Colin Farrell will team up with an upand-coming Irish-American director for his next project, Pride and Glory, a movie about a family of New York City cops torn apart by corruption. The movie, which is shooting right now in New York, will be directed by Long Island native Gavin O’Connor, whose father was a New York City police officer in the 1960s. “My father was a New York City detective and I grew up in that world,” O’Connor said recently. “Pride and Glory is a celebration of honest cops, which is what my father was all about. Though it is fictional, it is an homage to my father.”
On the DVD front, a new edition of David Lean’s classic Ryan ‘s Daughter has been released. The film is set during World War I on the Irish peninsula of Dingle. The film tells the story of a widower named Shaughnessy, played by Robert Mitchum. He falls in love with the much younger Rosy, played by Sarah Miles. The marriage is an unhappy one for Rosy, who falls into the arms of an English officer and has a scandalous affair. Things only grow worse for Rosy when she is suspected of having sold out local Irish Republicans to the British authorities. Critical reception of Ryan’s Daughter was mixed, but the film has many admirers. Particularly outstanding is the film’s lush cinematography, as well as the forceful sweep of its emotions.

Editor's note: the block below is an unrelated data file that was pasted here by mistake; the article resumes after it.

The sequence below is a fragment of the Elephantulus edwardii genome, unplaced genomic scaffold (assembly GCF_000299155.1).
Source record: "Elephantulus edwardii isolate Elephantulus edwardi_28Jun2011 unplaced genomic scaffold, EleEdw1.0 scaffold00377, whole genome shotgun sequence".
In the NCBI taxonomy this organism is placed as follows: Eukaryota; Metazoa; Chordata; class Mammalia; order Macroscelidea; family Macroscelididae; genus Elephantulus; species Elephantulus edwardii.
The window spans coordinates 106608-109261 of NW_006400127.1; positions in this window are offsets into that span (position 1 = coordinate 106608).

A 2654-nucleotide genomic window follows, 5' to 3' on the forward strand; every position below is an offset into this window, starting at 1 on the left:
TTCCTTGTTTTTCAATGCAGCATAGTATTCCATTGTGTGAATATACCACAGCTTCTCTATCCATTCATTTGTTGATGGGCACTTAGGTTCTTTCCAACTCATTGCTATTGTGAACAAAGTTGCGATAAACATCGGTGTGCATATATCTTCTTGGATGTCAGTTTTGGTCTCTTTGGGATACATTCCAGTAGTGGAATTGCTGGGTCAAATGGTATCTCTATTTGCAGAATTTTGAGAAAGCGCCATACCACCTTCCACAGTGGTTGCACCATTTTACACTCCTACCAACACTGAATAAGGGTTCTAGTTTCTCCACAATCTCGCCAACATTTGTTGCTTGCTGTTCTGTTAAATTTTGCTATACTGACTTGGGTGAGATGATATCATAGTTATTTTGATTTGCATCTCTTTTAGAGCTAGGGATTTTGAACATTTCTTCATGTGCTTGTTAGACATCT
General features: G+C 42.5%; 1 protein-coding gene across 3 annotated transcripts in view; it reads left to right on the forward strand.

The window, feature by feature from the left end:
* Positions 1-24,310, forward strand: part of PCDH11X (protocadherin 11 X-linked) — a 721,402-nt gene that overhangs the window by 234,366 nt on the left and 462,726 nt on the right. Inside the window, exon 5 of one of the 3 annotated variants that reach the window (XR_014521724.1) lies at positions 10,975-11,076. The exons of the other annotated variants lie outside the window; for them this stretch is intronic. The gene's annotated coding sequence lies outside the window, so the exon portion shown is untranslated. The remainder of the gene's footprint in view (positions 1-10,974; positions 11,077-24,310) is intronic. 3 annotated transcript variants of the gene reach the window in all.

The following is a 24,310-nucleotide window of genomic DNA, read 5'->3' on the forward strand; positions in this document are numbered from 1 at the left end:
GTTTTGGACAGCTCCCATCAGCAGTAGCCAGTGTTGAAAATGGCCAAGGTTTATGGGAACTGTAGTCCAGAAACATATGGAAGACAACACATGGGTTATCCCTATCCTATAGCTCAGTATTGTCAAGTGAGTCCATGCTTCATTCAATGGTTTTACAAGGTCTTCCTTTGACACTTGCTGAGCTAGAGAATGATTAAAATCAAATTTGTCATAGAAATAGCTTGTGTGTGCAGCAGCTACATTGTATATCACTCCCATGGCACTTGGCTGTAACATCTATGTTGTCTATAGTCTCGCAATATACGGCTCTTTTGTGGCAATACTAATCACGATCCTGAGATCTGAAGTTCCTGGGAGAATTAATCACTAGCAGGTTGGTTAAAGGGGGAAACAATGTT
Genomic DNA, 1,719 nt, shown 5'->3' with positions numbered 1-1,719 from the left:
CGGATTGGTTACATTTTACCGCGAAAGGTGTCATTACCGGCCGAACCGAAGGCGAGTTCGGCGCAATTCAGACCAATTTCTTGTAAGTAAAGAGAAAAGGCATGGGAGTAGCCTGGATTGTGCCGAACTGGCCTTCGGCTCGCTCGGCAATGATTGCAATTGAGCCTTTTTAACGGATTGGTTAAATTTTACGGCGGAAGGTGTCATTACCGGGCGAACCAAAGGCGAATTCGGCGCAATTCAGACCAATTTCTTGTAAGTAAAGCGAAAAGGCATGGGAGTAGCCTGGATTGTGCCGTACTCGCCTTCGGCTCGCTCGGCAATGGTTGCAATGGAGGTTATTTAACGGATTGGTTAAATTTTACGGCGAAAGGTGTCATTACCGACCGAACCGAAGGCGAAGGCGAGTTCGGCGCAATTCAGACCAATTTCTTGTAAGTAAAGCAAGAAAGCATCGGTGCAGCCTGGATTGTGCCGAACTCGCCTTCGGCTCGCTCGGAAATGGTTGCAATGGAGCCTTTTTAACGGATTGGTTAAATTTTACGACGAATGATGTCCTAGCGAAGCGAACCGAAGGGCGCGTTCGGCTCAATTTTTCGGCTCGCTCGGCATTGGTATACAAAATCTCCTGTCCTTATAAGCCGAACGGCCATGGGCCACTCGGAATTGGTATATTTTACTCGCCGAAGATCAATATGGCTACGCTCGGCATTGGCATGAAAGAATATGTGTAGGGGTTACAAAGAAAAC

While on the hunt for DVDs. you might also want to check out an adaptation of Oscar Wilde’s Lady Windermere’s Fan entitled A Good Woman starring Scarlett Johansson and Helen Hunt. This is another tale of a troubled marriage, but in this case, it is the upper-class mix of gossip and intrigue that leads the marriage to crumble.
At the Sundance Film Festival this year, one of the biggest surprises was a tale of growing up in melting pot Queens, New York. The film, A Guide to Recognizing Your Saints. earned such praise that it is expected to land a distribution deal in the coming months. The film stars Shia LaBeouf as an Irish-Nicaraguan boy growing up and facing tough choices in his life. The film is based on the memoirs of Dito Montiel, who also directed the film. The actor Robert Downey Jr. was such a big fan of Montiel’s memoirs that he talked the writer-turned-filmmaker into getting behind the camera. Montiel’s Nicaraguan dad is played by Chazz Palmintieri. and Dianne Wiest plays the Irish mother.